As legislation to authorize the Federal Aviation Administration for five years nears a final vote on Capitol Hill, ASTA is warning that specific provisions in the House and Senate versions of the bill would harm agents, subjecting them to new, and costly, disclosure requirements.
In a letter to the key committee chairs in both the House and the Senate – each of which backed different bills that must now be reconciled – ASTA reiterated earlier concerns it has aired as the massive legislative package made its way through the congressional approval process.
“The primary concern of our members has been the potential that reauthorization legislation would add to the list of mandated disclosures travel advisors are required to make to consumers,” wrote Eben Peck, executive vice president for advocacy at ASTA. “That concern has been borne out,” he said, noting the bills include new requirements, some of which would significantly expand the list of items agencies must discuss with clients – or face stiff penalties if they fail to do so.
A key concern of ASTA is a raft of seven new disclosure mandates in the Senate bill, which it estimated would add at least 28 seconds to each customer phone call, not including any client questions or input. Peck pointed out that travel advisors already must share information on a wide range of topics, from baggage fees and code-sharing arrangements to practices like insecticide spraying.
“We do not believe it is Congress’ intent … that consumers be forced to listen to a multi-minute litany of disclosures if they wish to purchase tickets over the phone instead of online,” ASTA said, estimating the economic impact on the industry to be nearly $30 million a year.
ASTA urged support for an amendment that Sen. Mike Lee (R-Utah) is expected to offer to allow agents to be exempt from the new disclosures “upon request,” and to exempt phone calls and face-to-face transactions from the rule.
Another problem cited by ASTA is that the pending bills would require travel agents to share information on ancillary airline fees with clients – but doesn’t require the airlines themselves to give that information to agencies. ASTA said that, instead, both airlines and agents should have to provide baggage fee data when they are quoting fares.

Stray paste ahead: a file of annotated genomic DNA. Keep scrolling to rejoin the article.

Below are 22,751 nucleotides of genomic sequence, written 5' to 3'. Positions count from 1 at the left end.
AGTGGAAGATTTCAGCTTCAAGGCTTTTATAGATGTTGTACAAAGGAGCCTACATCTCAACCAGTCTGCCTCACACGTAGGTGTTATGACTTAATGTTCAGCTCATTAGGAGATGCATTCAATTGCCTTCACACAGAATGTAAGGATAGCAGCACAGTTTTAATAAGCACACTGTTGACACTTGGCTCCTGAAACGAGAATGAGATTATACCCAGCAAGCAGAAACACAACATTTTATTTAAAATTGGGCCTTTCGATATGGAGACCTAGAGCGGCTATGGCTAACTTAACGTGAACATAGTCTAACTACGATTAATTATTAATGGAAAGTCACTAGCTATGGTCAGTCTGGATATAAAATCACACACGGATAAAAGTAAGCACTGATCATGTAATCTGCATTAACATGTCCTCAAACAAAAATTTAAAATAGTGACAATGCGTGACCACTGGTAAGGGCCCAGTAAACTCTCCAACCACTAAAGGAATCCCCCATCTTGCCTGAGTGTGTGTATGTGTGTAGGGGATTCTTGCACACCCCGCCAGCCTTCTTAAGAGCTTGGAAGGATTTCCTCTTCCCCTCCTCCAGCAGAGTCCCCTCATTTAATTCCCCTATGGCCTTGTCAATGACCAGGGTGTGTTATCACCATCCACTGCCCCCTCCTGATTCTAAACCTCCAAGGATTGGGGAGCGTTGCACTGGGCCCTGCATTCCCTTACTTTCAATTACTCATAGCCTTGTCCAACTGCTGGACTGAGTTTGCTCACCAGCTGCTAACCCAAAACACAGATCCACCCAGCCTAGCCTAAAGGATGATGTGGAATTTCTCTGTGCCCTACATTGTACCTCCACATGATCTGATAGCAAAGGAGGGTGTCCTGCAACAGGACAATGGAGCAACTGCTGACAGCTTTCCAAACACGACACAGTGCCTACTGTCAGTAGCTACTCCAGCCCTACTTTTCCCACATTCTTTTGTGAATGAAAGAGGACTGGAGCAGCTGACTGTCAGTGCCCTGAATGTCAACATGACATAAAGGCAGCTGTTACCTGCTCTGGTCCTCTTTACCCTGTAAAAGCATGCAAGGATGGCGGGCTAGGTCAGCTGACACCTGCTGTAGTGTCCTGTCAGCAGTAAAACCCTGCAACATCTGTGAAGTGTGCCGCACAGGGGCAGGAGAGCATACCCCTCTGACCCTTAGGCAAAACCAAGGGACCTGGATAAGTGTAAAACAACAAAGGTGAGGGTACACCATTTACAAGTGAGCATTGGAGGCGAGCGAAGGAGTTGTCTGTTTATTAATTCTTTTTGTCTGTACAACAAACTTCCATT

ASTA said it also objects to a provision that would impose new customer service rules on “large ticket agents” defined as having more than $100 million in annual sales. ASTA said there was no rationale for singling out one segment of the industry this way, and argued that it be dropped.
Other travel and consumer groups have also raised alarm about some sections of the bills, including the proposal in the House version that would effectively overturn the full-fare disclosure rule that was adopted by the Department of Transportation six years ago. That rule requires airlines to show the full price of the ticket in their advertising, including taxes and other mandatory levies, and the airlines have been lobbying hard for its repeal ever since it took effect. In its letter, ASTA came down firmly on the side of consumers, saying, “Repealing the DOT’s full-fare rule would undermine a key consumer protection principle ASTA and its members hold dear – that consumers should know the full cost of air travel before purchasing a ticket.”
Meanwhile, it’s anyone’s guess when Congress will get down to work on a final version of the legislation. The clock is ticking – the FAA’s authority is set to expire on Sept. 30 – but when faced with similar deadlines in the past, Congress has simply passed a temporary extension. Observers say they wouldn’t be surprised if that happens this time.